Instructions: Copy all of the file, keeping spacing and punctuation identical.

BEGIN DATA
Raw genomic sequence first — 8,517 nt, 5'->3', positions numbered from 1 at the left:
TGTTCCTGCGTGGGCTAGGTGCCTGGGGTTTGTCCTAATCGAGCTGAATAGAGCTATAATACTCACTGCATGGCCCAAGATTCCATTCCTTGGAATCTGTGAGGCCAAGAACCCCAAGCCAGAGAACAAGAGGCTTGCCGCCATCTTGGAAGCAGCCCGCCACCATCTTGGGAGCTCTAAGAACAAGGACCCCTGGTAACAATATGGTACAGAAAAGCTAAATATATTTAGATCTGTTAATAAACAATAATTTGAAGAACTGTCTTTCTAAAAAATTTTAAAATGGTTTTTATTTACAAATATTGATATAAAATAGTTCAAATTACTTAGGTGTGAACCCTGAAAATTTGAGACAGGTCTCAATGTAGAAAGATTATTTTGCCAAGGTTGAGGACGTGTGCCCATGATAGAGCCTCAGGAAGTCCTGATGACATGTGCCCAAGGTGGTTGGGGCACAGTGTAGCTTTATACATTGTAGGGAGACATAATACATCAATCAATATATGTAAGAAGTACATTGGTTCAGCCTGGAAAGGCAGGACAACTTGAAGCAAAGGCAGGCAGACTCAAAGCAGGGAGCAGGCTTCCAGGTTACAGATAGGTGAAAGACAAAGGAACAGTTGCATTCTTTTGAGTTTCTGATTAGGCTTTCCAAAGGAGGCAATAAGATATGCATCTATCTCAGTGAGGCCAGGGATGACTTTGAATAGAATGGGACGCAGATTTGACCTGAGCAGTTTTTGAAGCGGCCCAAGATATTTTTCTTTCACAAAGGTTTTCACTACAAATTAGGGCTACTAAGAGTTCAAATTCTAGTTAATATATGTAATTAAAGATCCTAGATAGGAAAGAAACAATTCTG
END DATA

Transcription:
Raw genomic sequence first — 8,517 nt, 5'->3', positions numbered from 1 at the left:
TGTTCCTGCGTGGGCTAGGTGCCTGGGGTTTGTCCTAATCGAGCTGAATAGAGCTATAATACTCACTGCATGGCCCAAGATTCCATTCCTTGGAATCTGTGAGGCCAAGAACCCCAAGCCAGAGAACAAGAGGCTTGCCGCCATCTTGGAAGCAGCCCGCCACCATCTTGGGAGCTCTAAGAACAAGGACCCCTGGTAACAATATGGTACAGAAAAGCTAAATATATTTAGATCTGTTAATAAACAATAATTTGAAGAACTGTCTTTCTAAAAAATTTTAAAATGGTTTTTATTTACAAATATTGATATAAAATAGTTCAAATTACTTAGGTGTGAACCCTGAAAATTTGAGACAGGTCTCAATGTAGAAAGATTATTTTGCCAAGGTTGAGGACGTGTGCCCATGATAGAGCCTCAGGAAGTCCTGATGACATGTGCCCAAGGTGGTTGGGGCACAGTGTAGCTTTATACATTGTAGGGAGACATAATACATCAATCAATATATGTAAGAAGTACATTGGTTCAGCCTGGAAAGGCAGGACAACTTGAAGCAAAGGCAGGCAGACTCAAAGCAGGGAGCAGGCTTCCAGGTTACAGATAGGTGAAAGACAAAGGAACAGTTGCATTCTTTTGAGTTTCTGATTAGGCTTTCCAAAGGAGGCAATAAGATATGCATCTATCTCAGTGAGGCCAGGGATGACTTTGAATAGAATGGGACGCAGATTTGACCTGAGCAGTTTTTGAAGCGGCCCAAGATATTTTTCTTTCACAAAGGTTTTCACTACAAATTAGGGCTACTAAGAGTTCAAATTCTAGTTAATATATGTAATTAAAGATCCTAGATAGGAAAGAAACAATTCTG